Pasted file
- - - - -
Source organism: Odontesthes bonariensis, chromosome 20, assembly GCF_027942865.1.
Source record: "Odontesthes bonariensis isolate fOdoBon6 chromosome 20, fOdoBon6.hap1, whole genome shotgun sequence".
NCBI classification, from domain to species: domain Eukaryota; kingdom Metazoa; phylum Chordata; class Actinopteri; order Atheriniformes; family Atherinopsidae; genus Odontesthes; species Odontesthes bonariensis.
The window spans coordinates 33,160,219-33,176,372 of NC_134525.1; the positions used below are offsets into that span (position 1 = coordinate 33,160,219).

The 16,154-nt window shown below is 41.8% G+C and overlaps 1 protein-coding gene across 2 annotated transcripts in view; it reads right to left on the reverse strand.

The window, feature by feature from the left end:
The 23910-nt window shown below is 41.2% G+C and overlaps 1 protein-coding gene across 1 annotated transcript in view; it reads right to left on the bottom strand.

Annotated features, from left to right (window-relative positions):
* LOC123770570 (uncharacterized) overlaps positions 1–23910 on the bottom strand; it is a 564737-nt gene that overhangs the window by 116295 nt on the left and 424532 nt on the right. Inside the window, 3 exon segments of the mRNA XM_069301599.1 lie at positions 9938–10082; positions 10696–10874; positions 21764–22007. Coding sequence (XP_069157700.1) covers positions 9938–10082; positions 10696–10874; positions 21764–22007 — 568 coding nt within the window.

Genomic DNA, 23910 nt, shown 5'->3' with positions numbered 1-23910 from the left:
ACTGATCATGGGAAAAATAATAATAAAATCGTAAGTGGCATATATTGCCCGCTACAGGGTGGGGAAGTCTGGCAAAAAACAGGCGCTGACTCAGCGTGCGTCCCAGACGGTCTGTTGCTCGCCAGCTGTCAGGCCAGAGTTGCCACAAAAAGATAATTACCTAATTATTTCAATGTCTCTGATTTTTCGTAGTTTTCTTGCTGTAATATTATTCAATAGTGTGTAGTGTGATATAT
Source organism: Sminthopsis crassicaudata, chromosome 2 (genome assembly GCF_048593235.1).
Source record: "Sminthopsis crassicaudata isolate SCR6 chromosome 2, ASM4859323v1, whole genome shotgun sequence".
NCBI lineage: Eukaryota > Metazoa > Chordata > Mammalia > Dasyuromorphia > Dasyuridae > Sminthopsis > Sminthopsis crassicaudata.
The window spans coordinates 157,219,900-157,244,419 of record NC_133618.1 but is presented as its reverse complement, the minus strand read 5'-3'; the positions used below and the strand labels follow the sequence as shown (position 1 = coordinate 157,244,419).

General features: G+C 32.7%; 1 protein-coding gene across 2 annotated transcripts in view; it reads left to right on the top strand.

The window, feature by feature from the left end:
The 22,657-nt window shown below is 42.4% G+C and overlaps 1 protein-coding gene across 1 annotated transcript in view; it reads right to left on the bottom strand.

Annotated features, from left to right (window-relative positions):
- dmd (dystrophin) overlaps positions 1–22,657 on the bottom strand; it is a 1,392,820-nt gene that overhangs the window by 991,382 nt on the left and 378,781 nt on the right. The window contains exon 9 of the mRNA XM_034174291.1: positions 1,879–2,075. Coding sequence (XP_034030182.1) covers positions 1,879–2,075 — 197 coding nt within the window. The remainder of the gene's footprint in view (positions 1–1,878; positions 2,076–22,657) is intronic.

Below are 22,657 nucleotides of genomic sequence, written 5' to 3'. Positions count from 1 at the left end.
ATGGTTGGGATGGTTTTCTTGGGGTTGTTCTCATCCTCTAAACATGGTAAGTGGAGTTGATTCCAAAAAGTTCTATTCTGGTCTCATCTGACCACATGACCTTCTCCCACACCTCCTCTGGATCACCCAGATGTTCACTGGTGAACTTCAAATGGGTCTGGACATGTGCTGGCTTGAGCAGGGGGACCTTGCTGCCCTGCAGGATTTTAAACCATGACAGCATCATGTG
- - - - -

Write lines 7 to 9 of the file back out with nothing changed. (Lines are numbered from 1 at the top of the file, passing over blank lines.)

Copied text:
The 23910-nt window shown below is 41.2% G+C and overlaps 1 protein-coding gene across 1 annotated transcript in view; it reads right to left on the bottom strand.

Annotated features, from left to right (window-relative positions):
* LOC123770570 (uncharacterized) overlaps positions 1–23910 on the bottom strand; it is a 564737-nt gene that overhangs the window by 116295 nt on the left and 424532 nt on the right. Inside the window, 3 exon segments of the mRNA XM_069301599.1 lie at positions 9938–10082; positions 10696–10874; positions 21764–22007. Coding sequence (XP_069157700.1) covers positions 9938–10082; positions 10696–10874; positions 21764–22007 — 568 coding nt within the window.